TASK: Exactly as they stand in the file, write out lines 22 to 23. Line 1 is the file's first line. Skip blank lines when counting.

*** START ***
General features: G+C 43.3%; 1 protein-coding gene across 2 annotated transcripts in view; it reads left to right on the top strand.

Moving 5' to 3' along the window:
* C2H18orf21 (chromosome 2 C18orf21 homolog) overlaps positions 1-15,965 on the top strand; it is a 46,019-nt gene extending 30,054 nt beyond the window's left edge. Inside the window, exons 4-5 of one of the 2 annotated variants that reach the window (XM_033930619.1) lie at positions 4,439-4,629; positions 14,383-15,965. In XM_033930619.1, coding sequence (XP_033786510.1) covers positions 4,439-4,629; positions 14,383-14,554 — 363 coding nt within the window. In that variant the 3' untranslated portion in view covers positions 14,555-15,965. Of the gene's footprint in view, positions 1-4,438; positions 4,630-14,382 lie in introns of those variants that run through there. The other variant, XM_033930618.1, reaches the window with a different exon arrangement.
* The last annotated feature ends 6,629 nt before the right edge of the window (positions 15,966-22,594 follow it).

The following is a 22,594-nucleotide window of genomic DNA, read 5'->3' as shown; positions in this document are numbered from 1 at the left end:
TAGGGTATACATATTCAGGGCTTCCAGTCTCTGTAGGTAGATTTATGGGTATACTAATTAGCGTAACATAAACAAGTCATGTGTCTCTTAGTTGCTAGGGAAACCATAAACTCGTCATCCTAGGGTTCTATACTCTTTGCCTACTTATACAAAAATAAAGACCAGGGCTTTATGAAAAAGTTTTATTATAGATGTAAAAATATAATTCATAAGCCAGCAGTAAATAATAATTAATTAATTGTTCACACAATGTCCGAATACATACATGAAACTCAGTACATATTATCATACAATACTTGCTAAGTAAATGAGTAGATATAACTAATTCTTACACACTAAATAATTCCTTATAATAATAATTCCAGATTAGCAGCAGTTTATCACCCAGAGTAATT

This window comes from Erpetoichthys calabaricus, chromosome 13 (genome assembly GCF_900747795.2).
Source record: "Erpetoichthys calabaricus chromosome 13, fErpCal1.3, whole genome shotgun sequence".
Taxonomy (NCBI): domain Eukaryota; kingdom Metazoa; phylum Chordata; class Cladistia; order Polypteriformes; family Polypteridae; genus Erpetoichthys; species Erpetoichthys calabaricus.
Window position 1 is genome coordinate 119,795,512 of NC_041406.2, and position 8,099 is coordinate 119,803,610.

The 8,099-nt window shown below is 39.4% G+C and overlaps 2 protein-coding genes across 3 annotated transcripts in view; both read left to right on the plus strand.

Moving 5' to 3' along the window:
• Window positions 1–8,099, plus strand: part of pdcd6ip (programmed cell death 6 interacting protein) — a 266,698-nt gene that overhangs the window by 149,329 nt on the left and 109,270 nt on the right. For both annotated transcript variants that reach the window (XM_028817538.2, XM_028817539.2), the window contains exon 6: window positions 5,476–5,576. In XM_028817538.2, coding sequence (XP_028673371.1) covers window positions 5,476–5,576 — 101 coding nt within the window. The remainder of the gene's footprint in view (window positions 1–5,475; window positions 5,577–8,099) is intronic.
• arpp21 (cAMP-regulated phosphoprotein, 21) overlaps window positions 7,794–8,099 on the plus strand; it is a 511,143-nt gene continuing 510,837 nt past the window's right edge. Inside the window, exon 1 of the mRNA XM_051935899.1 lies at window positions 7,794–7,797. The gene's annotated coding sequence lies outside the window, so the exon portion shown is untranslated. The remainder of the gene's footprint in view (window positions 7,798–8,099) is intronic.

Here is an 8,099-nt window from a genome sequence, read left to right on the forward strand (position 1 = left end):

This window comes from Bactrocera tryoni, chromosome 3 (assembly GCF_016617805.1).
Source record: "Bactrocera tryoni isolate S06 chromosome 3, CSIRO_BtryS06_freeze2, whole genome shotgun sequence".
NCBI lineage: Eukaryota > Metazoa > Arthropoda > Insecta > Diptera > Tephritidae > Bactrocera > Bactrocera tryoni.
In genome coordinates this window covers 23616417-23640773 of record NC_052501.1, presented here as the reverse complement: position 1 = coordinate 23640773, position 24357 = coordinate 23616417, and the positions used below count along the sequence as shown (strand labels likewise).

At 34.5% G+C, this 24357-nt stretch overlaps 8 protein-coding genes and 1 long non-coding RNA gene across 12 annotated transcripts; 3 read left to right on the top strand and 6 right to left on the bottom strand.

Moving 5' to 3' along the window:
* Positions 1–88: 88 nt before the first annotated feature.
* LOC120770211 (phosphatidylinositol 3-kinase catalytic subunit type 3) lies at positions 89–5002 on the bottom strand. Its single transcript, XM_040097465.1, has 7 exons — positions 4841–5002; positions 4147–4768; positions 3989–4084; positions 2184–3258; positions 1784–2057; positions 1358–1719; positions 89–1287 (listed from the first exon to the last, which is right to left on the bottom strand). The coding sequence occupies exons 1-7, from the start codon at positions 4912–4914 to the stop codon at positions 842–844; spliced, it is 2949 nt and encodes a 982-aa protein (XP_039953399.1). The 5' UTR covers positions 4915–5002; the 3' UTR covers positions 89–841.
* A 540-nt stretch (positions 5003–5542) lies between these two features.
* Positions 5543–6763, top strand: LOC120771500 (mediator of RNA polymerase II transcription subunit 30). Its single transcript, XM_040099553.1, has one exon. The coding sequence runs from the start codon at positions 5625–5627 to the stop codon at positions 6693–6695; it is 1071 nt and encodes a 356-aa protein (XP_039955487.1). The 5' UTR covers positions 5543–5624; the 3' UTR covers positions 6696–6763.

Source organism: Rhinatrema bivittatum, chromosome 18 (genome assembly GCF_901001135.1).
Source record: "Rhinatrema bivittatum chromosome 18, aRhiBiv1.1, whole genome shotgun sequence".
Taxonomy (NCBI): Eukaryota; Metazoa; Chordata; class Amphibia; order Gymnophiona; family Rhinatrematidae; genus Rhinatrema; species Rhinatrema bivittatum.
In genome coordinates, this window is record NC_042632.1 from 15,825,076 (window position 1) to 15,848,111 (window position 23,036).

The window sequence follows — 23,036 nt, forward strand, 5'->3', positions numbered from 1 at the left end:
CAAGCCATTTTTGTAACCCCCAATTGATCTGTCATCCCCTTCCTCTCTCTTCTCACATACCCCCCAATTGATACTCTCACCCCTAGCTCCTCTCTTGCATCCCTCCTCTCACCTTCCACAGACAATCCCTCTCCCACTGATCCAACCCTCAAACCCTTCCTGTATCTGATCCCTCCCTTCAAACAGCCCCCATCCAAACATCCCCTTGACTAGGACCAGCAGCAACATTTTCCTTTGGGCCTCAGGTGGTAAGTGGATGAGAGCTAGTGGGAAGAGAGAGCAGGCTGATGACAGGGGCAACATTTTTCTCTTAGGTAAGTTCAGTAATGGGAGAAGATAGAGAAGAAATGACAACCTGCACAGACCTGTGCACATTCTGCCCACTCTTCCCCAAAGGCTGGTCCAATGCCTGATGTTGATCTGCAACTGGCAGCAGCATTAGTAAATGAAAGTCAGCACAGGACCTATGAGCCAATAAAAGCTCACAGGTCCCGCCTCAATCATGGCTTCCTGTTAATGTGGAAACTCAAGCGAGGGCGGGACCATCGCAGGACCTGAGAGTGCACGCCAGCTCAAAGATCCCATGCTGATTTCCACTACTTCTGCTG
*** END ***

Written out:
* Positions 1–88: 88 nt before the first annotated feature.
* LOC120770211 (phosphatidylinositol 3-kinase catalytic subunit type 3) lies at positions 89–5002 on the bottom strand. Its single transcript, XM_040097465.1, has 7 exons — positions 4841–5002; positions 4147–4768; positions 3989–4084; positions 2184–3258; positions 1784–2057; positions 1358–1719; positions 89–1287 (listed from the first exon to the last, which is right to left on the bottom strand). The coding sequence occupies exons 1-7, from the start codon at positions 4912–4914 to the stop codon at positions 842–844; spliced, it is 2949 nt and encodes a 982-aa protein (XP_039953399.1). The 5' UTR covers positions 4915–5002; the 3' UTR covers positions 89–841.